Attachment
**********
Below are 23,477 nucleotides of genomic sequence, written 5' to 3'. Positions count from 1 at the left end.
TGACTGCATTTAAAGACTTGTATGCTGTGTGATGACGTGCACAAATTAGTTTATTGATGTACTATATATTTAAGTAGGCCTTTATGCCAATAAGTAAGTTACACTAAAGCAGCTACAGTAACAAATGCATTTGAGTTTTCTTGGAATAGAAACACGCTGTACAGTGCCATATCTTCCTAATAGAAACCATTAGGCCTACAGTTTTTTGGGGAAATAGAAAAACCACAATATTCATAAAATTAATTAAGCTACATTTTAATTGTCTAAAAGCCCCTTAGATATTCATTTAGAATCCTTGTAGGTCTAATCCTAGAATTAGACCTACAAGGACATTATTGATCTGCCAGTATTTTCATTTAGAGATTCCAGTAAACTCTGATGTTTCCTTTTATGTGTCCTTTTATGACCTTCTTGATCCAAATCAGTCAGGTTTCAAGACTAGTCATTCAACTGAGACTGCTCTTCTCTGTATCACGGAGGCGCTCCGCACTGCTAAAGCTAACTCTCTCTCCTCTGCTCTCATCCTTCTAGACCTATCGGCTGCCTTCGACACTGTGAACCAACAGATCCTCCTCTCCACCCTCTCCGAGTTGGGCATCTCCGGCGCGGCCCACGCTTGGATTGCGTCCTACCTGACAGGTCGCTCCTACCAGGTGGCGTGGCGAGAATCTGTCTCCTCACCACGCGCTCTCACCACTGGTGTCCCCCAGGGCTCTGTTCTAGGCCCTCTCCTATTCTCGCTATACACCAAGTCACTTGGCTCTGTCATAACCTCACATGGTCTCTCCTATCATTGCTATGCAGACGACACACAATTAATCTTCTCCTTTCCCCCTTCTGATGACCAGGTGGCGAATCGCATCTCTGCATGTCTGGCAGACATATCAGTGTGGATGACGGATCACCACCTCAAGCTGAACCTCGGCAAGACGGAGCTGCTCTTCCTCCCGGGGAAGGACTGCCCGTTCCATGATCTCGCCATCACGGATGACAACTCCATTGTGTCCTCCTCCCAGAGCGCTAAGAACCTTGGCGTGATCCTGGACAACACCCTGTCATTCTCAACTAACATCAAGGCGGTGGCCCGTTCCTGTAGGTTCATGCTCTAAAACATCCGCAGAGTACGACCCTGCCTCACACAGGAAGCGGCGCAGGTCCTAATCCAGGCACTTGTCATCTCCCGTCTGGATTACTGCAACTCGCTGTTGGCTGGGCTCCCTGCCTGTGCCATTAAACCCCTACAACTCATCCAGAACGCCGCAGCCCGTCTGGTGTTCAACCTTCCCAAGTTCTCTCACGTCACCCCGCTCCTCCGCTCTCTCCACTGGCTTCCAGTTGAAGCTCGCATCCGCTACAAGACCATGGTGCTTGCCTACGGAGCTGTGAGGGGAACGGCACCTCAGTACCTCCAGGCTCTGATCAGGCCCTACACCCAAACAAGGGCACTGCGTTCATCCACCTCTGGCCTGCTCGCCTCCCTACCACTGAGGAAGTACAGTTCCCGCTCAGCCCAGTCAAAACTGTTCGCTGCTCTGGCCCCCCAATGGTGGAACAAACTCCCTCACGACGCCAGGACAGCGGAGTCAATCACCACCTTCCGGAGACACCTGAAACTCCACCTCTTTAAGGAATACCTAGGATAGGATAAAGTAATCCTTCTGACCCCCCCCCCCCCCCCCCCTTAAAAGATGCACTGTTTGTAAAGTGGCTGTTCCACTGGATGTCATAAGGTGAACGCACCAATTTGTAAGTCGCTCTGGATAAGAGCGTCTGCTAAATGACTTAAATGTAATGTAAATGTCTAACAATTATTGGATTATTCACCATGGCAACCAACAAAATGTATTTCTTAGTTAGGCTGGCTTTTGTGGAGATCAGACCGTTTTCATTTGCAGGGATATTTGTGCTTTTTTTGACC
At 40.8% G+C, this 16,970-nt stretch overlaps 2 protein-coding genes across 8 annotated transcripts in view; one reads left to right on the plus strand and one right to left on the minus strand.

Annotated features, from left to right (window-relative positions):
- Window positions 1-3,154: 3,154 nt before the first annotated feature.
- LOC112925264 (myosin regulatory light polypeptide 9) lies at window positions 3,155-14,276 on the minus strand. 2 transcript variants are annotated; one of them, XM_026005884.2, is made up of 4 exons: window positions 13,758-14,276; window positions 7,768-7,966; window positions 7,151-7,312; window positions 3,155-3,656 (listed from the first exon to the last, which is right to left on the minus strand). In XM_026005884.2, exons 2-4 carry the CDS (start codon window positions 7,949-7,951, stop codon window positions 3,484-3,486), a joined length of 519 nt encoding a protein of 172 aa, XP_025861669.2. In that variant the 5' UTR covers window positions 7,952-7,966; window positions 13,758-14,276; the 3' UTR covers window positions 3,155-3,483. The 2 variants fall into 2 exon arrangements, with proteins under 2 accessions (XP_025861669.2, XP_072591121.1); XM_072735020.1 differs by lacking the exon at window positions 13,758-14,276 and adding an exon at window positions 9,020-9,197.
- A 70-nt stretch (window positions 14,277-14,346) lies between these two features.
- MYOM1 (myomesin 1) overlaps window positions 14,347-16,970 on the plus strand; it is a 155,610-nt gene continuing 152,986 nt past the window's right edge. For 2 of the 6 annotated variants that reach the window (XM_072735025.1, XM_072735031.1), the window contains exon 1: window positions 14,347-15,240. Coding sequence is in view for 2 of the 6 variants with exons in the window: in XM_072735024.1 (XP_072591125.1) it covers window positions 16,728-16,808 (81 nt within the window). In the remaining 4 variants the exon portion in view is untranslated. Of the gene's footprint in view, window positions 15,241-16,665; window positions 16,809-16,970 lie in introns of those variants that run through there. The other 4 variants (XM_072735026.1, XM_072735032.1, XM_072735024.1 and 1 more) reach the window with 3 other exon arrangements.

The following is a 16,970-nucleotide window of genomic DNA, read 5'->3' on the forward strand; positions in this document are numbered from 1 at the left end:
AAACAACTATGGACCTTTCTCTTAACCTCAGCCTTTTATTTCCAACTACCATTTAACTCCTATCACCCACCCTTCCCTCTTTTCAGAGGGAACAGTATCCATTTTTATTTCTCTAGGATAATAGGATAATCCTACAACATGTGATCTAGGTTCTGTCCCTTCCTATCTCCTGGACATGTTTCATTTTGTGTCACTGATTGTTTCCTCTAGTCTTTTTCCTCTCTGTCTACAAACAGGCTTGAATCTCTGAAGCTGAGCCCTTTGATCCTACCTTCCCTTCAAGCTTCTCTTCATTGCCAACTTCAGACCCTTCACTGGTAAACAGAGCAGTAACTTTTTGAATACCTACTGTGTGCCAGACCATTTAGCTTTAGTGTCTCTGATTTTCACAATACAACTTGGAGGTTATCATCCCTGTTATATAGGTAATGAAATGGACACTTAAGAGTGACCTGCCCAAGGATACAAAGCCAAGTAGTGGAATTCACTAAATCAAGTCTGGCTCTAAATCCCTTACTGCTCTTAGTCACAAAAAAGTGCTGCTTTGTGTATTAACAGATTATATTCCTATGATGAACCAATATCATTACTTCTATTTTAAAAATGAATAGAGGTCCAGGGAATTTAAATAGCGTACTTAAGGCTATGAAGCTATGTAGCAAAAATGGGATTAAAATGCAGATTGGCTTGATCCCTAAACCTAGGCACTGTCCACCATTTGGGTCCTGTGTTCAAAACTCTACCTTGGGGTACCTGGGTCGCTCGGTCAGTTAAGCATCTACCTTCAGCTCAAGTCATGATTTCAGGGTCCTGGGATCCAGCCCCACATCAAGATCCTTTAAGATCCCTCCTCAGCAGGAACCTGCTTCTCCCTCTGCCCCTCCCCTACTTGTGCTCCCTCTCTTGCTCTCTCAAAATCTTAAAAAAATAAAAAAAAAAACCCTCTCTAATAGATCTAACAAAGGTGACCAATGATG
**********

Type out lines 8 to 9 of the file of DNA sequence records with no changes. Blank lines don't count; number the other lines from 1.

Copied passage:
- MYOM1 (myomesin 1) overlaps window positions 14,347-16,970 on the plus strand; it is a 155,610-nt gene continuing 152,986 nt past the window's right edge. For 2 of the 6 annotated variants that reach the window (XM_072735025.1, XM_072735031.1), the window contains exon 1: window positions 14,347-15,240. Coding sequence is in view for 2 of the 6 variants with exons in the window: in XM_072735024.1 (XP_072591125.1) it covers window positions 16,728-16,808 (81 nt within the window). In the remaining 4 variants the exon portion in view is untranslated. Of the gene's footprint in view, window positions 15,241-16,665; window positions 16,809-16,970 lie in introns of those variants that run through there. The other 4 variants (XM_072735026.1, XM_072735032.1, XM_072735024.1 and 1 more) reach the window with 3 other exon arrangements.

The following is a 16,970-nucleotide window of genomic DNA, read 5'->3' on the forward strand; positions in this document are numbered from 1 at the left end: